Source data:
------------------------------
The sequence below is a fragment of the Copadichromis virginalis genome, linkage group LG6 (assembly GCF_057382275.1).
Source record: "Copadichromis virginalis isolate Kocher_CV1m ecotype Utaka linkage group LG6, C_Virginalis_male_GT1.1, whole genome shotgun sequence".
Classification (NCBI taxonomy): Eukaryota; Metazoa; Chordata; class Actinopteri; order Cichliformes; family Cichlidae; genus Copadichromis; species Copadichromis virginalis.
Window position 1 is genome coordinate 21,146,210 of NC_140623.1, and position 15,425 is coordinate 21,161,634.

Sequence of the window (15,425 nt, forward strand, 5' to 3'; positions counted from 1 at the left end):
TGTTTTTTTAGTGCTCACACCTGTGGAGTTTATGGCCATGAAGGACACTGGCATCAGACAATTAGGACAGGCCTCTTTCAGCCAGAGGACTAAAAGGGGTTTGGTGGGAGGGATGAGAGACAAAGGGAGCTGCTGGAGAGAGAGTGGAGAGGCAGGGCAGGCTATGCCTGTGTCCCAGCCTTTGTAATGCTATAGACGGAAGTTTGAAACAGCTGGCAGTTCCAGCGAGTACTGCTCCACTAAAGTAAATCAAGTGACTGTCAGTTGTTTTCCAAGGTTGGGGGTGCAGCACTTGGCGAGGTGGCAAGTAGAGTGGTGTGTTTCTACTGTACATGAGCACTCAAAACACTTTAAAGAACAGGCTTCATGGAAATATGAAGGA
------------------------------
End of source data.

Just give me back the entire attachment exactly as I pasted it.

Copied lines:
The sequence below is a fragment of the Copadichromis virginalis genome, linkage group LG6 (assembly GCF_057382275.1).
Source record: "Copadichromis virginalis isolate Kocher_CV1m ecotype Utaka linkage group LG6, C_Virginalis_male_GT1.1, whole genome shotgun sequence".
Classification (NCBI taxonomy): Eukaryota; Metazoa; Chordata; class Actinopteri; order Cichliformes; family Cichlidae; genus Copadichromis; species Copadichromis virginalis.
Window position 1 is genome coordinate 21,146,210 of NC_140623.1, and position 15,425 is coordinate 21,161,634.

Sequence of the window (15,425 nt, forward strand, 5' to 3'; positions counted from 1 at the left end):
TGTTTTTTTAGTGCTCACACCTGTGGAGTTTATGGCCATGAAGGACACTGGCATCAGACAATTAGGACAGGCCTCTTTCAGCCAGAGGACTAAAAGGGGTTTGGTGGGAGGGATGAGAGACAAAGGGAGCTGCTGGAGAGAGAGTGGAGAGGCAGGGCAGGCTATGCCTGTGTCCCAGCCTTTGTAATGCTATAGACGGAAGTTTGAAACAGCTGGCAGTTCCAGCGAGTACTGCTCCACTAAAGTAAATCAAGTGACTGTCAGTTGTTTTCCAAGGTTGGGGGTGCAGCACTTGGCGAGGTGGCAAGTAGAGTGGTGTGTTTCTACTGTACATGAGCACTCAAAACACTTTAAAGAACAGGCTTCATGGAAATATGAAGGA